Drax

Drax is burning more wood than any other company in the UK. So far they have converted one of their six power station units to biomass and they want to convert two more. This would allow them to burn pellets made from almost 16 million tonnes of wood every year – 1.6 times the UK’s entire annual wood production.

As their Chair pointed out during their 2013 AGM: “Just because we’re going with biomass doesn’t mean we don’t like coal”. Indeed not – without partly converting to biomass, Drax would have to close down because they cannot meet new EU rules on sulphur dioxide (SO2) emissions. Although burning biomass results in similar levels of air pollution as burning coal, is releases much less SO2. Even with a 50% conversion to biomass, Drax will still be one of the two largest coal-burning power stations in the UK.

Drax has gone to great lengths to paint their biomass burning as ‘sustainable’ and speak about the ‘residues’ and ‘energy crops’ they are supposedly using. Yet in 2012, a Freedom of Information request revealed that they advised the government that there is only one type of biomass they can burn in large quantities: Wood from slow-growing trees with little bark. This rules out most residues, which contain a lot of bark.

Drax’s main suppliers are Enviva and Green Circle Bioenergy in the US and Pinnacle Pellets in Canada. Enviva has been turning wood from clearcut ancient swamp forests into pellets – you can read their profile to find out more. Pinnacle Pellets are British Columbia’s biggest pellet producer – you can find out more about them by reading about the Wood Pellet Association of Canada. Green Circle owns a large pellet mill in Florida and, like Enviva, they turn whole trees into pellets.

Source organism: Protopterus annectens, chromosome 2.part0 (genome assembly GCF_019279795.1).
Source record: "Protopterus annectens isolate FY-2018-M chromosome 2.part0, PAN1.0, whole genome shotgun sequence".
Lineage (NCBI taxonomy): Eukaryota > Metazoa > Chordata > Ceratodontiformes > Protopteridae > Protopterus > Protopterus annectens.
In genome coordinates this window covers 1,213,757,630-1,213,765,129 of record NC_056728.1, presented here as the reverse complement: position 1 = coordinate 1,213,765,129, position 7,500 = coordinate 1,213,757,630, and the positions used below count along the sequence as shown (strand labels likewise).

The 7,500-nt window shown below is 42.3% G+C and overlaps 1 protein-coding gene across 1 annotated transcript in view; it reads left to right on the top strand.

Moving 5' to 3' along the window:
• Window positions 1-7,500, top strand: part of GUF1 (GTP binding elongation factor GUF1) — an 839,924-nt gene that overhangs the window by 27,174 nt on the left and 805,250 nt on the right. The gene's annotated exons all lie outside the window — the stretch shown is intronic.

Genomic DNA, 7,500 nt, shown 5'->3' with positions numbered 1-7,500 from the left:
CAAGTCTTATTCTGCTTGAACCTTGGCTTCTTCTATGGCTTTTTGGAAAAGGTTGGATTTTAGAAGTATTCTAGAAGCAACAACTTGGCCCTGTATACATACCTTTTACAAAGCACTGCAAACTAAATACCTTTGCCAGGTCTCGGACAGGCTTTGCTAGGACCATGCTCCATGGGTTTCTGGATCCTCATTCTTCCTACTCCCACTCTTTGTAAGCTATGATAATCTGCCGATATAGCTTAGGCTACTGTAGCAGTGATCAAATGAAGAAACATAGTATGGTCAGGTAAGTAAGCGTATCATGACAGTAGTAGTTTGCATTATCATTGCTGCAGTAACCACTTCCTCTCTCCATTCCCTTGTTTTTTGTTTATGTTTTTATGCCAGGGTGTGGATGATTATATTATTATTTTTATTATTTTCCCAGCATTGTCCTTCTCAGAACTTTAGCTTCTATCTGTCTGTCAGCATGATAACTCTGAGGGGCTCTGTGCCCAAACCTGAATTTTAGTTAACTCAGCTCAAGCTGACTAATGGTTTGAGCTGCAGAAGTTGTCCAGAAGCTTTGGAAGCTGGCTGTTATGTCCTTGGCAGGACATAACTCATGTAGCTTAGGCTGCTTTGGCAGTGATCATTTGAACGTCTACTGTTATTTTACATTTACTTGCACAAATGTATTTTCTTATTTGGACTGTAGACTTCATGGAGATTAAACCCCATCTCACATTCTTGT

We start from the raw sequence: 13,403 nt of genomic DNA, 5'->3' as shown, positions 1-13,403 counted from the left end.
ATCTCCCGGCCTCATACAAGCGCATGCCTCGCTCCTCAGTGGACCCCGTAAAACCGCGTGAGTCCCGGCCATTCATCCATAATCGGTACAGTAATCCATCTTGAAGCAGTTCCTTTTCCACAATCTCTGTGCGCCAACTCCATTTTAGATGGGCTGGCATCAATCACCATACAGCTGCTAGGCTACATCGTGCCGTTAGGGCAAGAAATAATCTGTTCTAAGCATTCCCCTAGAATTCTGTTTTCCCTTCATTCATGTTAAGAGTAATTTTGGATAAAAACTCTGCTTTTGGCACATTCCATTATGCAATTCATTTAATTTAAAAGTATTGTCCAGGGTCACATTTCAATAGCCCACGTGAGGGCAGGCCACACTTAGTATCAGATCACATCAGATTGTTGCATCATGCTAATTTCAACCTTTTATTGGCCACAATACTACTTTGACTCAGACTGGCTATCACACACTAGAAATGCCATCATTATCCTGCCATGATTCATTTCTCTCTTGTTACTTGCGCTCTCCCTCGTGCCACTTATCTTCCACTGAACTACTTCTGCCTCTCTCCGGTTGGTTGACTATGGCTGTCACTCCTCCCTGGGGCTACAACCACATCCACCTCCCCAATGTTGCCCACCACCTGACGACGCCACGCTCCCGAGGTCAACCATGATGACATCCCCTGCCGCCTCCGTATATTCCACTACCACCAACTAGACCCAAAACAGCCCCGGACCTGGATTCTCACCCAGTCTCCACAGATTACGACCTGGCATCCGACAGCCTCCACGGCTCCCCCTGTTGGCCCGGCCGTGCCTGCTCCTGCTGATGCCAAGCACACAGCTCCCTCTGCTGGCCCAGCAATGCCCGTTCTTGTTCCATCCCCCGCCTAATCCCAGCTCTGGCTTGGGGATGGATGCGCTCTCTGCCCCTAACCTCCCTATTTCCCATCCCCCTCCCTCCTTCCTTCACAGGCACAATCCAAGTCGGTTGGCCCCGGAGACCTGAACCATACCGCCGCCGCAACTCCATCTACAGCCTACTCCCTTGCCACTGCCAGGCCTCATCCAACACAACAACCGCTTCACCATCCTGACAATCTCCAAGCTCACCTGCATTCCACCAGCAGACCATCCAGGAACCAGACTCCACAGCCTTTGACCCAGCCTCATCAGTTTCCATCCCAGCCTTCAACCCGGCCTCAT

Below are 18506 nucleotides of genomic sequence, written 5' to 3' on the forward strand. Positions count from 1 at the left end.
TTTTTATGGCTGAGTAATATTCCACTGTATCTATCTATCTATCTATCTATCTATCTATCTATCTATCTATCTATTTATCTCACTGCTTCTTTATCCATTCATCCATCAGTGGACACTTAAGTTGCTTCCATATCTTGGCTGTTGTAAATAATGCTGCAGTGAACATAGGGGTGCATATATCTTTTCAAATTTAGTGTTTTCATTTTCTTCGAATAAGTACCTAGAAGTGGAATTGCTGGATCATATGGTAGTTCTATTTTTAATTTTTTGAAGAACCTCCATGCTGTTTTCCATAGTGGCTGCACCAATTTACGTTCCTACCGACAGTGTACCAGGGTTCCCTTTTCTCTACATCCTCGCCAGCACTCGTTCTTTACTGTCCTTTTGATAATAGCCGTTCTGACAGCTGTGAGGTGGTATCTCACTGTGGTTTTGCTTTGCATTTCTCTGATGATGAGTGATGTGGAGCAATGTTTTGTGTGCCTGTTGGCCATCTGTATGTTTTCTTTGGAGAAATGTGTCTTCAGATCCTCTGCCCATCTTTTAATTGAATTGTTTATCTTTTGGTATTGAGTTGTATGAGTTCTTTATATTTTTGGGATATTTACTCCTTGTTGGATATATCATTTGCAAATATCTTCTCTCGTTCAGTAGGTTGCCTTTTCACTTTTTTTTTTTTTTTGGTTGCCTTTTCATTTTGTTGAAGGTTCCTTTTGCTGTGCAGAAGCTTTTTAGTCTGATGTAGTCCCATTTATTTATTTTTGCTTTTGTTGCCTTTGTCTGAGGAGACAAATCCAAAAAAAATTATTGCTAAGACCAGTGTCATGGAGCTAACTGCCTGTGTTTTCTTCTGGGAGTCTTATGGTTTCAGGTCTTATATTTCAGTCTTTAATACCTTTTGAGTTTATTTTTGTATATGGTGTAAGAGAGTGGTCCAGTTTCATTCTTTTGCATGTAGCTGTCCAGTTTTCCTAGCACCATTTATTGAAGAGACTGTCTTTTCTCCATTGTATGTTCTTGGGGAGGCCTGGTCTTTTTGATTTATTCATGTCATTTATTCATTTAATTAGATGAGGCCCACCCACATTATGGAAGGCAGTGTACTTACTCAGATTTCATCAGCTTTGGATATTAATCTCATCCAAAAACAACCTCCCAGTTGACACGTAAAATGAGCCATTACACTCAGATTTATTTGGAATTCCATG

According to the US-based NGO Dogwood Alliance “the sourcing area for Green Circle Energy includes the southeastern conifer forests of north Florida, one of the most biologically rich eco-regions in North America. These forests are one of the last strongholds for the endangered longleaf pine forest and threatened and endangered species such as the red-cockaded woodpecker and gopher tortoise”.

Drax has been heavily involved in lobbying the Government to give the biomass industry all the subsidies they want. They have done this through the Renewable Energy Association’s Back Biomass Campaign, employing the corporate PR company Edelman and co-financing the Secretariat of the All-Party Parliamentary Group on Biomass.